The New European Green Deal presented by Ursula von der Leyen is very clear – Europe must regain its internal competitive advantage, but at the same time must be able to reinforce its global strategic position. Jacques Delors, the former European Commission president, once stressed that it is essential to learn the lessons that are emerging from a Europe that is trying to reinvent its effective place in a complex and global world.
In the new global economy and innovation society, Europe has a central role to play in the creation of value and a focus on creativity. Europe must confirm itself as an enabler in a very demanding world by introducing by into the economy a capital of trust and innovation that is essential to ensure a central leadership in its future relations with the US and the more dynamic developing world.
European actors must be more global in the coming year and capable of driving the social matrix when it comes to knowledge building and selling itself as an asset on the global market.
The world needs a “citizens Europe” where people know who they are and have a strong commitment with the Western values of freedom, social justice, and development. This is the reason to believe that a new standard of democracy in Europe is more than a possibility, it is an individual and collective necessity for us all as European citizens,
Jürgen Habermas, the great German philosopher and sociologist that follows the tradition of critical theory and pragmatism is more than ever present – says the main difference for Europe will be in its ability to exercise the capacity of an individual’s participation in the central contribution to the reinvention of a collective society. This is a process that is not determined by law. It is effectively constructed by all the actors in a free and collaborative strategic interaction.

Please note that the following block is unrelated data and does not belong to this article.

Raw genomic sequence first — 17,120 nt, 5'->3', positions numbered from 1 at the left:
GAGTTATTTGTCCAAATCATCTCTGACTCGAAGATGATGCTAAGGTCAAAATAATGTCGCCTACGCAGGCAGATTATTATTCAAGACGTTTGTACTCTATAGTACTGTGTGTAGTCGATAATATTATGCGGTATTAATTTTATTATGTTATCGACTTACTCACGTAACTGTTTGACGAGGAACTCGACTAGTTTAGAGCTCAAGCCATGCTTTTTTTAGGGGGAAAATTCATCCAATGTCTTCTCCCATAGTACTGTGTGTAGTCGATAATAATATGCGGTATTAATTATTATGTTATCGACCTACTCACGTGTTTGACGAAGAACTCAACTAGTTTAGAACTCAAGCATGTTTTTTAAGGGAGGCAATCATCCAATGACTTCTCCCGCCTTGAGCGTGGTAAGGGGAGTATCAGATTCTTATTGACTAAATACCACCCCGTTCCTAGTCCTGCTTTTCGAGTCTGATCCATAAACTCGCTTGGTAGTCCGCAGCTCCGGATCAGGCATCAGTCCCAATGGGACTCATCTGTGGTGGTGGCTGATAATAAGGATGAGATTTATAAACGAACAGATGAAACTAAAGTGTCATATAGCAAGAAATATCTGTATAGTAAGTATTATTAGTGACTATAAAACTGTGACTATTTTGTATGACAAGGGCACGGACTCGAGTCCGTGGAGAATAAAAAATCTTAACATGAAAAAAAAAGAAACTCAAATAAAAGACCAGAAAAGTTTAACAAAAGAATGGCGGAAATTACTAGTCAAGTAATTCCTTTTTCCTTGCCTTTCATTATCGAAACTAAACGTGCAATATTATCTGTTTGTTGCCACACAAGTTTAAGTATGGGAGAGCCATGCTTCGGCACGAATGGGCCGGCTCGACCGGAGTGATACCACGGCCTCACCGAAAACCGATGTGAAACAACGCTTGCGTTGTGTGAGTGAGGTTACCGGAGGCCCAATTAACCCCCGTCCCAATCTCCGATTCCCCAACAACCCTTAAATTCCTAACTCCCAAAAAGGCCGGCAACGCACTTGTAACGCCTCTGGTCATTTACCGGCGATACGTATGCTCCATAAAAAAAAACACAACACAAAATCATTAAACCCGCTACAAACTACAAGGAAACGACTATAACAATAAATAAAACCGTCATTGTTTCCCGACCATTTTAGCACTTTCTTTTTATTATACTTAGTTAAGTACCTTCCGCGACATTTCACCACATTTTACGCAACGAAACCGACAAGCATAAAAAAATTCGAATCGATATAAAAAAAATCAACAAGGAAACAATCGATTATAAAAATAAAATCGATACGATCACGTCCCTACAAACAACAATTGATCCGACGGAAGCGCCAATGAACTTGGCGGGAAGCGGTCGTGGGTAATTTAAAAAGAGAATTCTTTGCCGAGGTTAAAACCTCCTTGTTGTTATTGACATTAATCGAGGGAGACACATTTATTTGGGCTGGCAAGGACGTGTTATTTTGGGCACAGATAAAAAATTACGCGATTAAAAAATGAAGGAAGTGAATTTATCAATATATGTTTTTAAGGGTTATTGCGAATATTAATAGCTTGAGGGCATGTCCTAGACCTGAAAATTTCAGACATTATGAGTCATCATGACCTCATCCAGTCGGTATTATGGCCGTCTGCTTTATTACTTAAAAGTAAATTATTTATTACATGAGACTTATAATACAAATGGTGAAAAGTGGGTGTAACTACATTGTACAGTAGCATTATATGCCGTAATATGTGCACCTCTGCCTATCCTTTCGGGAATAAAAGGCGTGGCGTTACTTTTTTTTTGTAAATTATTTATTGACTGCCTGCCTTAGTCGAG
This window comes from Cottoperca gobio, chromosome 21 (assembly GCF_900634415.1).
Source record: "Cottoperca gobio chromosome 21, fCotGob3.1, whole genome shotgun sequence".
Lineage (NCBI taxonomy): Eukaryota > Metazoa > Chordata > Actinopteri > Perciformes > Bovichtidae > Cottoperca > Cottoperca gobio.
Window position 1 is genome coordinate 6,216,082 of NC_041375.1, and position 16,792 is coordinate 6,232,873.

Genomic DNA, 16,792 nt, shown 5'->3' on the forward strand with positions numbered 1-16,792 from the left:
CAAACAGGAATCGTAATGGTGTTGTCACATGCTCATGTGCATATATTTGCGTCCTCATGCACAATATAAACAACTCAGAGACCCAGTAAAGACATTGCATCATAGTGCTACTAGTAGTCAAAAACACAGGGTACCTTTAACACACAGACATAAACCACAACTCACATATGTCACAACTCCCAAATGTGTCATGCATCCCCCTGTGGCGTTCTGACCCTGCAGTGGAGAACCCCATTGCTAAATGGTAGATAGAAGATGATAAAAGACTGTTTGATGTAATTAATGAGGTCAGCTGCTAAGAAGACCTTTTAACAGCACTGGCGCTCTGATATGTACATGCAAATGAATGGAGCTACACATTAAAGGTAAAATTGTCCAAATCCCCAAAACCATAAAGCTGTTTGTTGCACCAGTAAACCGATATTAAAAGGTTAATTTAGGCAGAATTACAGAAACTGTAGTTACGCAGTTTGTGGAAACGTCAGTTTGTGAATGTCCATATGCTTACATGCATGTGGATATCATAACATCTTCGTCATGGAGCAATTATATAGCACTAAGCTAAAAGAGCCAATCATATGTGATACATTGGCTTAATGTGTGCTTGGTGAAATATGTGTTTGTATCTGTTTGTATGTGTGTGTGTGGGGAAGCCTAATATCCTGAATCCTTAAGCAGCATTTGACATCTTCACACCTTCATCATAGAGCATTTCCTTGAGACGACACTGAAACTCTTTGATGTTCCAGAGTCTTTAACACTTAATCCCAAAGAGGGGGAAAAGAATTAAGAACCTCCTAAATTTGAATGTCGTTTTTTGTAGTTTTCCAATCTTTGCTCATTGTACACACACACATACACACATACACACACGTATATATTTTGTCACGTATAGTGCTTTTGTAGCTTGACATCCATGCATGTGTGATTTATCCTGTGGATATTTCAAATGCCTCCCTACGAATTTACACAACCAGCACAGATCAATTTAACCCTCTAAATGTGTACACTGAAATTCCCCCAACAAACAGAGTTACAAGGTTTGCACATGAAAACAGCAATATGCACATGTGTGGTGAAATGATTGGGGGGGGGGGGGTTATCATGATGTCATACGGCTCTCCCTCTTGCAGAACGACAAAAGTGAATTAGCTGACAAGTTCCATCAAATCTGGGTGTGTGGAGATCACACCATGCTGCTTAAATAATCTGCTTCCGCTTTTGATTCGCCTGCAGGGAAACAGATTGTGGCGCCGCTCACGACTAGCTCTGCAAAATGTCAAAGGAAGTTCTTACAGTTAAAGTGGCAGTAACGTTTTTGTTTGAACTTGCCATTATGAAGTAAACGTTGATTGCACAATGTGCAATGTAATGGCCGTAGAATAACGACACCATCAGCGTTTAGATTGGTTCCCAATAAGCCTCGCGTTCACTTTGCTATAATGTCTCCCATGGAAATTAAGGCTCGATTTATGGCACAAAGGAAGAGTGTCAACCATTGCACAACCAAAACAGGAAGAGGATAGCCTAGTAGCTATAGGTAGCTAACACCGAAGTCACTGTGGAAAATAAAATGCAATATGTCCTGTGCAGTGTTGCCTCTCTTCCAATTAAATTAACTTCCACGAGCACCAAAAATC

In a certain sense, we need a new third way for Europe. When Anthony Giddens spoke about this special global capacity of creating a new commitment toward the challenge of the future, he was in fact speaking about this commitment to a new democracy in Europe that is based on new standards of social innovation.
This “New Third Way” is above all a confirmation that an individual’s performance in a complex society is not only possible, but also desirable and necessary for the future.
Europe is facing a new strategic challenge. It is reinventing Europe and giving opportunities to its main actors – the individual nations, universities, Enterprises, and Civil Society – to develop new challenges focused on innovation and creativity. The reinvention of Europe is the reinvention of its people and institutions. It is an active commitment which focuses on the participation and development of new competences.
This is the key difference and are the lessons we need to learn for a new consensus in Europe.